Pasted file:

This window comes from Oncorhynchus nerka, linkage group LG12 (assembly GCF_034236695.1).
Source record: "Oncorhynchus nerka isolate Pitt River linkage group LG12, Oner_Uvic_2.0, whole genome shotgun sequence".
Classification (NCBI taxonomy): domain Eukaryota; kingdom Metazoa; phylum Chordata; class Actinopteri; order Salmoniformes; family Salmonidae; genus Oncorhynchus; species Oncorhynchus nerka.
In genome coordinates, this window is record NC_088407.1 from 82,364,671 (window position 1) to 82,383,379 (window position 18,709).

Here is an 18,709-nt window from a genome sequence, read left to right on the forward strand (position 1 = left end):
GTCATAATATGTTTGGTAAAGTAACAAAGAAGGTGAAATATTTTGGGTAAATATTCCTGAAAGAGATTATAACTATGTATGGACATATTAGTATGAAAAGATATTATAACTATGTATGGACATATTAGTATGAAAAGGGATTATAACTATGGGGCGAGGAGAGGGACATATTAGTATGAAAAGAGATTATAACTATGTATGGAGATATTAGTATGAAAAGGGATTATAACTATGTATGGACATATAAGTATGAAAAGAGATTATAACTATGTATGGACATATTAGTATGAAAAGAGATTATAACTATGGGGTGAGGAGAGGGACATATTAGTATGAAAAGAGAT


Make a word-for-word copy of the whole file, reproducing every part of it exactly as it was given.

This window comes from Oncorhynchus nerka, linkage group LG12 (assembly GCF_034236695.1).
Source record: "Oncorhynchus nerka isolate Pitt River linkage group LG12, Oner_Uvic_2.0, whole genome shotgun sequence".
Classification (NCBI taxonomy): domain Eukaryota; kingdom Metazoa; phylum Chordata; class Actinopteri; order Salmoniformes; family Salmonidae; genus Oncorhynchus; species Oncorhynchus nerka.
In genome coordinates, this window is record NC_088407.1 from 82,364,671 (window position 1) to 82,383,379 (window position 18,709).

Here is an 18,709-nt window from a genome sequence, read left to right on the forward strand (position 1 = left end):
GTCATAATATGTTTGGTAAAGTAACAAAGAAGGTGAAATATTTTGGGTAAATATTCCTGAAAGAGATTATAACTATGTATGGACATATTAGTATGAAAAGATATTATAACTATGTATGGACATATTAGTATGAAAAGGGATTATAACTATGGGGCGAGGAGAGGGACATATTAGTATGAAAAGAGATTATAACTATGTATGGAGATATTAGTATGAAAAGGGATTATAACTATGTATGGACATATAAGTATGAAAAGAGATTATAACTATGTATGGACATATTAGTATGAAAAGAGATTATAACTATGGGGTGAGGAGAGGGACATATTAGTATGAAAAGAGAT